Keep Sunday Special!

Picture the scene for a moment and try and put yourself in this person’s shoes.

I want you to imagine that rather than being a regular churchgoer or church leader, you are a seeker. Someone who on a Sunday morning wakes up – perhaps with a sore head from one too many -  and wonders if there might be more to life than their day to day life which despite many attempts to find meaning and purpose, still doesn’t feel right.  There is something missing that you can’t put your finger on.

So you take a punt, and you Google your local church, and find out its only 5 minutes’ walk, and their service is at 10.30am which is a relief because any earlier would be a struggle!

Nervously you walk up to the door, and think about abandoning it all and going for a cappuccino in the next door café – but you then go for it and cross the threshold. Your heart  is beating, as if you were going into a stranger’s house – and a stranger’s house which you felt both guilty and unworthy to be entering.

But you do… and what do you experience? Let’s think briefly about that experience

·      as you get in

·      when you are in

·      and as you leave.

As you get in

How we are greeted matters. As someone famously said “First impressions make lasting impressions”. Our welcomers need to be intuitive. They need not to smother people in Christian kindness, but to recognise what different people need. This is a skill, and a gift, but it also a ministry. Our Welcomers have a distinctive ministry in the same way that, say, musicians do; and they need to be affirmed, and trained for that. Customer Service matters!

When you are in?

What about the content of the service? We bother and worry and prepare the content above all, but in doing so, I wonder if we miss something.

St John Vianney said this as advice to priests:  “Say the Mass as if it’s your first, your last, your only”. It’s another way of saying that every act of worship is a unique on-off never to be repeated beautiful offering, and so needs to be the best it possibly can be. “My utmost for his highest” in the words of Oswald Chambers. And whilst our worship is not a performance – it should be an event, and it should be dramatic and theatric. After all, in a communion service we are remembering the gift of the food of Jesus himself which he commanded us to do. So worship needs to be brought to life.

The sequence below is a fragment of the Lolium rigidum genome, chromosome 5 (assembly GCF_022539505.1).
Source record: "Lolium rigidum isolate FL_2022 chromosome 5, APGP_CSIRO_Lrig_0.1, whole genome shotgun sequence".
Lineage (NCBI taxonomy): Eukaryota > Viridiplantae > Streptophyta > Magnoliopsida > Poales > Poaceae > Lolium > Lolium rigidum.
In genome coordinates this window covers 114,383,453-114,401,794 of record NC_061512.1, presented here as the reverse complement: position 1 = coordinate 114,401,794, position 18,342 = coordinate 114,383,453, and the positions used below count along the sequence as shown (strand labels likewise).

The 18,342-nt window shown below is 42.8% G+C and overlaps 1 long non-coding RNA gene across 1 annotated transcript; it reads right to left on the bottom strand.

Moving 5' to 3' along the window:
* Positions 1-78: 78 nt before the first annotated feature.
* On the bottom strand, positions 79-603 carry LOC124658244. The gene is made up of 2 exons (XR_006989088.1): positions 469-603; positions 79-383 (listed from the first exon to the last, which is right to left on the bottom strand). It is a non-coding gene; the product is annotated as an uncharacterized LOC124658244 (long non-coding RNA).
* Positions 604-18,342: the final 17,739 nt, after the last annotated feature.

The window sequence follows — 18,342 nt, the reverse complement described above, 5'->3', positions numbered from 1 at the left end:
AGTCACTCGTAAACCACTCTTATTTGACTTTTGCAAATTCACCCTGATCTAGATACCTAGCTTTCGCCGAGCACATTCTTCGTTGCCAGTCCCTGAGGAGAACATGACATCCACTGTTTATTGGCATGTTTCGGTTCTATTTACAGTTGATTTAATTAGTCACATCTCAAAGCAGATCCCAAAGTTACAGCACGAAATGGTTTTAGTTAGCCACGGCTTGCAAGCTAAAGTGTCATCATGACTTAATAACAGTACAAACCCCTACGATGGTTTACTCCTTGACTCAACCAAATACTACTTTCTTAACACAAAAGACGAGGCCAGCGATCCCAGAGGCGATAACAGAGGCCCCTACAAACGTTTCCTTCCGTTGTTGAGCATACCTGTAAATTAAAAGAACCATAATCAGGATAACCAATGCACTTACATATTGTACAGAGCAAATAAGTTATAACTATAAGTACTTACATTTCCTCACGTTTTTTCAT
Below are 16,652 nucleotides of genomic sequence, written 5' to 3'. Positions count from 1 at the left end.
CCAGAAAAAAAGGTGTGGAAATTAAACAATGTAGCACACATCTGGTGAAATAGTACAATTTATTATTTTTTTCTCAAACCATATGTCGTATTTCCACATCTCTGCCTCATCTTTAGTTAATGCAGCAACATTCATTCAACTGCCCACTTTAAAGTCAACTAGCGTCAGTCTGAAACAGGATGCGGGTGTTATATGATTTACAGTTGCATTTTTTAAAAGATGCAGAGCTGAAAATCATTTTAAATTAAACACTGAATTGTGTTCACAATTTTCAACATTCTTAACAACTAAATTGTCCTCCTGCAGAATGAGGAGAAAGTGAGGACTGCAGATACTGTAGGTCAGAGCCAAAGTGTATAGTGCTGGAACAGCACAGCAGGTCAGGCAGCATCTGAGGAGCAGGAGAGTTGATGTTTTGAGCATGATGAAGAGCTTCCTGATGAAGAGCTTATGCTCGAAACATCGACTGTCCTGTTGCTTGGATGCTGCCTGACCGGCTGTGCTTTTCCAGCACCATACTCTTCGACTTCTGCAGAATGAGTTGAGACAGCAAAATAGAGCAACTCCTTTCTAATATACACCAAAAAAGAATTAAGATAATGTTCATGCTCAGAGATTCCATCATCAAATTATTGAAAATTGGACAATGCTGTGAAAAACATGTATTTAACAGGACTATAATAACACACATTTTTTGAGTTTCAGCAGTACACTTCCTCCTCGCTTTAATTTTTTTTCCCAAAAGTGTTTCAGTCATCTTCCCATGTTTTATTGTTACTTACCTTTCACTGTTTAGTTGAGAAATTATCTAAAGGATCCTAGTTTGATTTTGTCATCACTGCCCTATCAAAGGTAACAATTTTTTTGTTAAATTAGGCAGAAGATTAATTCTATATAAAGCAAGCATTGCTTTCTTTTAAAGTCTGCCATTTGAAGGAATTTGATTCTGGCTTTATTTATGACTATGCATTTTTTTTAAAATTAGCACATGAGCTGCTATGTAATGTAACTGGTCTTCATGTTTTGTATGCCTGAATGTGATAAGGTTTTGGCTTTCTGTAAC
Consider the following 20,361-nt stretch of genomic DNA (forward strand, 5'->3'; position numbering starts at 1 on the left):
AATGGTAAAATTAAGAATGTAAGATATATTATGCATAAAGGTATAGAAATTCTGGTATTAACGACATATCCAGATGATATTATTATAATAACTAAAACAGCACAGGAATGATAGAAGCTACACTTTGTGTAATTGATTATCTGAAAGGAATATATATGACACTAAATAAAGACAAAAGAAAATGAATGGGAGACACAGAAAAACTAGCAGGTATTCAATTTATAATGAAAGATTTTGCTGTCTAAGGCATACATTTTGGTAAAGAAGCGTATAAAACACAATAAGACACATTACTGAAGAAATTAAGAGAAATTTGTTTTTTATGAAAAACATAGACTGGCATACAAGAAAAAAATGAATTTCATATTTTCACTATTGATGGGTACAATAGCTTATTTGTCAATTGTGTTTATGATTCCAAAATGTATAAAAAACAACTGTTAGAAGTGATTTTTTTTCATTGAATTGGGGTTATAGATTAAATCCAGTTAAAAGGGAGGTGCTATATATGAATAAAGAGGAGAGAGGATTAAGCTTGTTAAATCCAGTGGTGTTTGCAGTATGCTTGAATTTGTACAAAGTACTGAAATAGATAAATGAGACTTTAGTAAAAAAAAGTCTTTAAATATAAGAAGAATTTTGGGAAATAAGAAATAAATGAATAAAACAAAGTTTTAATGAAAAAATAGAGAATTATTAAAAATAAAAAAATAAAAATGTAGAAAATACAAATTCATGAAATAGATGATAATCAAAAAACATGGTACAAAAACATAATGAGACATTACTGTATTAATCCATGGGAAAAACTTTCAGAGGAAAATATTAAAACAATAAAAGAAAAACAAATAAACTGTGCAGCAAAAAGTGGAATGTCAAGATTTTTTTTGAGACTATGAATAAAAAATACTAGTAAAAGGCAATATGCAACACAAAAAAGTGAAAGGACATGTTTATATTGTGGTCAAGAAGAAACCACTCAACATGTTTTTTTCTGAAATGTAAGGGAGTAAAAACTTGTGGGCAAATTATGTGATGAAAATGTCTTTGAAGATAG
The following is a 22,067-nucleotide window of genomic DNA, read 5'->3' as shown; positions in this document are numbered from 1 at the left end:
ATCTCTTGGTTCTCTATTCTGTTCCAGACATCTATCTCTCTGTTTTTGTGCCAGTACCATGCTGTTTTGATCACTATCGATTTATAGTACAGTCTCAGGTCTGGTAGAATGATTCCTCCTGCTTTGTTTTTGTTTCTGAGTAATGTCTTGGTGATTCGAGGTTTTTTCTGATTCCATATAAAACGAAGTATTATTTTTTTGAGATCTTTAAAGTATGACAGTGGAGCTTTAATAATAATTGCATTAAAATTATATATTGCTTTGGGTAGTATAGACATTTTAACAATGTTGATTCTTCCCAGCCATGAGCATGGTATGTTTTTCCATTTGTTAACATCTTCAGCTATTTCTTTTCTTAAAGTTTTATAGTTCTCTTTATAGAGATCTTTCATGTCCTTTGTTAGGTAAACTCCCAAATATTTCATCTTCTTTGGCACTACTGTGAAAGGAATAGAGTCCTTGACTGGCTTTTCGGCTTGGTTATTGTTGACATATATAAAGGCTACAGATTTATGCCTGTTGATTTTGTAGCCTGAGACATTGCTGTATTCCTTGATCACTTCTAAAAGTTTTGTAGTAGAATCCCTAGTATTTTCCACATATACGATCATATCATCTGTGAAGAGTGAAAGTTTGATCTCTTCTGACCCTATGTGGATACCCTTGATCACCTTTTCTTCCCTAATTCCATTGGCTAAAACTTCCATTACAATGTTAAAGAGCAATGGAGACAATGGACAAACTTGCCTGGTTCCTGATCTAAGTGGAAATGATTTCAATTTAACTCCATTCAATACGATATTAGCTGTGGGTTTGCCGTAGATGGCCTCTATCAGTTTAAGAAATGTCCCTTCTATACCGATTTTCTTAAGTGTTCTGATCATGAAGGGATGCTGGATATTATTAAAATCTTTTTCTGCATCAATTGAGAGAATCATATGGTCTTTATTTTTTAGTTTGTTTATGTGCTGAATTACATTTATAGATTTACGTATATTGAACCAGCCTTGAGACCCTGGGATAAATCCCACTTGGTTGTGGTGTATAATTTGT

But this is not just the job of the priest/leader. This is the job of anyone and everyone who is contributing to the service – reading, praying, welcoming, making coffee, distributing communion. Every aspect of our worship should bring life – whether vibrant or reflective.

What I am saying is to make every Sunday morning the best it possibly can be. Quality and Excellence should be our aspiration and as LyCiG always talks about … using the talents we have to the best however few people we might have or however many we do.

And as you leave

Welcome is still going on as you leave. If you are dipping your toe into church for the first time, or for the first time for ages, you may have been completely bemused by the worship and language which although familiar to us is so alien to others. Don’t worry about this – we don’t need to understand everything in worship, but we do need to be drawn into the drama, and part of that drama is the Christian family itself.

So by all means invite people to stay for coffee or wine or whatever you serve, but don’t let them go without saying hello and making them feel as if they matter. Make sure you have one or two “people people”, whose sacrifice is not to talk to their friends after the service but whose ministry is to talk to those who have come for the first time.

Generous hospitality is not just a plate laden with Jaffa Cakes (other confectionary is available!), but the hospitality of the heart. It is this – and the sincerity, integrity and raw passion with which we lead worship that will compel.

Let me leave you with some words from Professor Brene Brown, who paints an amazing picture of the capacity for worship to lead to new birth:

"I went back to church thinking that it would be like an epidural, like it would take the pain away. But church was not an epidural for me at all; it was like a midwife who just stood next to me saying ‘Push. It’s supposed to hurt a little bit’ ...
I thought faith would say, ‘I’ll take away the pain and discomfort’, but what it ended up saying is, ‘I'll sit with you in it’.”

Canon Tim Sledge, Head of Fundraising, Portsmouth Cathedral


Message us